FIG. 4 shows a functional diagram of the apparatus according to an embodiment of the invention. The functions according to the diagram are preferably included in the software of the microcomputer 8 of the heartbeat rate monitor. The purpose is to determine the heartbeat rate variation of a person engaged for instance in exercise or sports training. In FIG. 4, the heartbeat rate measurement which is the basis of the operation is carried out in block 11. By means of the heartbeat rate monitor 5-10, the heartbeat rate of a person and the timing moment of at least one waveform of the ECG signal, for instance the QRS complex, are measured during the training period.
Thereafter, instantaneous heartbeat rate is calculated in block 12 on the basis of corresponding ECG signal waveform distances, and a possible shaping is carried out for instance with a suitable digital filter. The heartbeat rate signal can be preferably high pass filtered in this connection to remove slow processes distorting the result, these processes being due for instance to sudden changes in load levels.
A heartbeat rate variation value proportional to the magnitude of the heartbeat rate variation or to that of the total or partial power of a spectrum derived from the heartbeat rate is provided by means of a statistical function 13, i.e. by the formula of the standard deviation S in this example. The heartbeat rate variation can also be calculated for instance by means of the height or width of the heartbeat rate variation distribution pattern or by means of a quantity provided by a statistical function derived from the height and width. The block 13 of FIG. 4 corresponds to the block 30 in FIG. 3.
The heartbeat rate variation values calculated during the training period are registered, i.e. stored, in the memory 9 in a block 14 as a time function, and the heartbeat rate variation information is also displayed on the display element 40 of the display 10. The heartbeat rate monitor of the invention thus comprises a heartbeat rate variation calculation unit 30 and a display element 40, which displays, on a real-time basis, an index number and/or a graphic indicator proportional to the heartbeat rate variation, for instance a bar 40, the height of which is in some manner proportional to the calculated heartbeat rate variation. FIGS. 6a-6e show examples of how a heartbeat rate variation signal is derived from an ECG signal. The starting point is the measured ECG signal according to FIG. 1, in which a suitable timing point ti (FIG. 6a) is determined on the basis of R pulses. FIG. 6b shows the determination of instantaneous heartbeat rate on the basis of the timing points t1 . . . tn of R--R intervals. The instantaneous heartbeat rate is shown as a continuous signal in an R--R time domain in FIG. 6c and in a heartbeat rate time domain in FIG. 6d, the heartbeat rate equalling 60/RR in the heartbeat rate time domain. FIG. 6e shows a heartbeat rate variation graph, which can be calculated directly from the R--R intervals (FIG. 6b) as a recursively floating standard deviation, or as a moving height or width determined from the shape of the distribution pattern, or as a value of the partial or total power of a spectrum derived from the signals of FIG. 6c or 6d.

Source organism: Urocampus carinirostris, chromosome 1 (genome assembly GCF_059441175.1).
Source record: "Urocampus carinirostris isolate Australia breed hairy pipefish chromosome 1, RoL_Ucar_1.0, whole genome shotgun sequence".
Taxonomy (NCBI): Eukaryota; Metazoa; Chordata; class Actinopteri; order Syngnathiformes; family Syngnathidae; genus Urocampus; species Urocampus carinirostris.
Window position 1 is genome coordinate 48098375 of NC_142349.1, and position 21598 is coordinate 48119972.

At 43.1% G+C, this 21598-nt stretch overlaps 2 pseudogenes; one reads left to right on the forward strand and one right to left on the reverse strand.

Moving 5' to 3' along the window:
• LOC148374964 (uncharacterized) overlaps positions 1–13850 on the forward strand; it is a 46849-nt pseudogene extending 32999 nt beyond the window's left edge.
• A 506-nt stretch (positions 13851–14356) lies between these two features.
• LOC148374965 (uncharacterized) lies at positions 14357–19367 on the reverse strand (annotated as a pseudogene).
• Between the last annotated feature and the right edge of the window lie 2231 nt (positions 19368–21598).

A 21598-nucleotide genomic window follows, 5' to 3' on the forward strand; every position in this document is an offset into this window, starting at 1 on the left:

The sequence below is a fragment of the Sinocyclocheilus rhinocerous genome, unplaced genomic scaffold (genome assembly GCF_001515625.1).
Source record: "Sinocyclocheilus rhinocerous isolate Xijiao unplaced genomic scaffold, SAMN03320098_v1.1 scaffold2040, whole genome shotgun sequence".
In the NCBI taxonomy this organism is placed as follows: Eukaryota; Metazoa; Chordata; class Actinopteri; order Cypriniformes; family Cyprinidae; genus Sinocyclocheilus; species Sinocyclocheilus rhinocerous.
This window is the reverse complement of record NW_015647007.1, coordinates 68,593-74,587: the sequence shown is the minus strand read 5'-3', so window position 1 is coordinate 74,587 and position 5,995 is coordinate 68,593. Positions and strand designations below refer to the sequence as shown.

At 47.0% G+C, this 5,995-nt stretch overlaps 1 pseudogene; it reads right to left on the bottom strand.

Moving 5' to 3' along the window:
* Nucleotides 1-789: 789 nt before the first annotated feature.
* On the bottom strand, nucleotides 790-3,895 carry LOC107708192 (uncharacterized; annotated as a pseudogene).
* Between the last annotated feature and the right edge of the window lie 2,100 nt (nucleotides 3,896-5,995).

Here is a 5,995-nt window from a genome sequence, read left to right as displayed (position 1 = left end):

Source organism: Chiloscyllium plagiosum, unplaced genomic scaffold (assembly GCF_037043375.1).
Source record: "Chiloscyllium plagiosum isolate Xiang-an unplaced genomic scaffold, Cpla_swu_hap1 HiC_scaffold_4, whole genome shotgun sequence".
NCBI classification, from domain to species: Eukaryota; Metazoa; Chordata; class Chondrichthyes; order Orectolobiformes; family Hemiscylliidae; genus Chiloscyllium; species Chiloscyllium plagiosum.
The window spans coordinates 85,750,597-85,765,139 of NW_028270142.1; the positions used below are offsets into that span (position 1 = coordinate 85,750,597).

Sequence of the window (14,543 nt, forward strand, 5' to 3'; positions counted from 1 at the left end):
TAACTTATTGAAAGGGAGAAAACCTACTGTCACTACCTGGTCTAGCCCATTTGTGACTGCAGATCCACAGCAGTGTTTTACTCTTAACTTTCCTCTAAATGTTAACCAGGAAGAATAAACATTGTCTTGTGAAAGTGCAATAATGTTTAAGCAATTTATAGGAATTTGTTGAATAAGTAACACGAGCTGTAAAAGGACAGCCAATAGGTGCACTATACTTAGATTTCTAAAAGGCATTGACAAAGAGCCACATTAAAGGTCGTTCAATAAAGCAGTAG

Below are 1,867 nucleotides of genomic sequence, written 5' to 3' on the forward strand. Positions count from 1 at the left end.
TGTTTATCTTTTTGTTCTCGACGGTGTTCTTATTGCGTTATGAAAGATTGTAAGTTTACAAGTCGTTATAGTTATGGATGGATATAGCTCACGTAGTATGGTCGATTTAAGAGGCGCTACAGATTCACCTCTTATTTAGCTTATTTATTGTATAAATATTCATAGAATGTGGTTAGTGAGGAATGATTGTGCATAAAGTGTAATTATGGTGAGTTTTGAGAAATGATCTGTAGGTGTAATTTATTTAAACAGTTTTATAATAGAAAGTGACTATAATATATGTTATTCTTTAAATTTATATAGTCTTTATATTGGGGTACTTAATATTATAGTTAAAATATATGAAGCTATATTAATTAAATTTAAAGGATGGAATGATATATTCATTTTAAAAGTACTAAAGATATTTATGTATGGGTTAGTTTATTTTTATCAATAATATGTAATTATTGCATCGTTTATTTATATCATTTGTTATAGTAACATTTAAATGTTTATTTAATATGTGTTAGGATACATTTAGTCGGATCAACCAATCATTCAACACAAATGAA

In the apparatus of the invention, the heartbeat rate variation display 40, i.e. a so-called relaxation display 40, preferably consists of a bar comprising for instance 10 parts. The height of the bar directly represents the standard deviation of pulsation intervals. The higher the bar, the greater the standard deviation and correspondingly the degree of relaxation.
In the preferred embodiment of the invention, the heartbeat rate variation is indicated on the display 10 of the heartbeat rate monitor simultaneously with the average heartbeat rate in the method. The user is thus able to detect both the average heartbeat rate and the heartbeat rate variation at the same time at a single glance, the heartbeat rate variation thus indicating the degree of relaxation of the person.
In the preferred embodiment of the invention, the heartbeat rate variation information is indicated on the display of the heartbeat rate monitor graphically and/or digitally in the method. The graphic display is implemented for instance with a bar-like display element.
The digital display can be implemented with display elements 41-42.
In the method, the heartbeat rate variation information is indicated on the display of the heartbeat rate monitor simultaneously both graphically and digitally.
The heartbeat rate variation information is indicated on such a common display element that is also used for indicating the modes and set conditions of the heartbeat rate monitor.
In the method, an indicator 50 indicates whether the common display element 40 displays heartbeat rate variation information or modes and set conditions.
Even if the invention has been described above with reference to the examples according to the accompanying drawings, it will be apparent that the invention is not so restricted, but it can modified in various ways within the scope of the inventive concept disclosed in the appended claims.
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|U.S. Classification||600/519, 600/521|
|International Classification||A61B5/0245, A61B5/22|
|Cooperative Classification||A61B5/222, A61B5/0245, A61B5/4035|
|European Classification||A61B5/22B2, A61B5/0245|
|Sep 17, 1997||AS||Assignment|
Owner name: POLAR ELECTRO OY, FINLAND
Free format text: ASSIGNMENT OF ASSIGNORS INTEREST;ASSIGNOR:HEIKKILA, ILKKA;REEL/FRAME:008704/0103
Effective date: 19970818
|Mar 23, 1999||CC||Certificate of correction|
|May 8, 2002||FPAY||Fee payment|
Year of fee payment: 4
|May 8, 2006||FPAY||Fee payment|
Year of fee payment: 8
|May 3, 2010||FPAY||Fee payment|
Year of fee payment: 12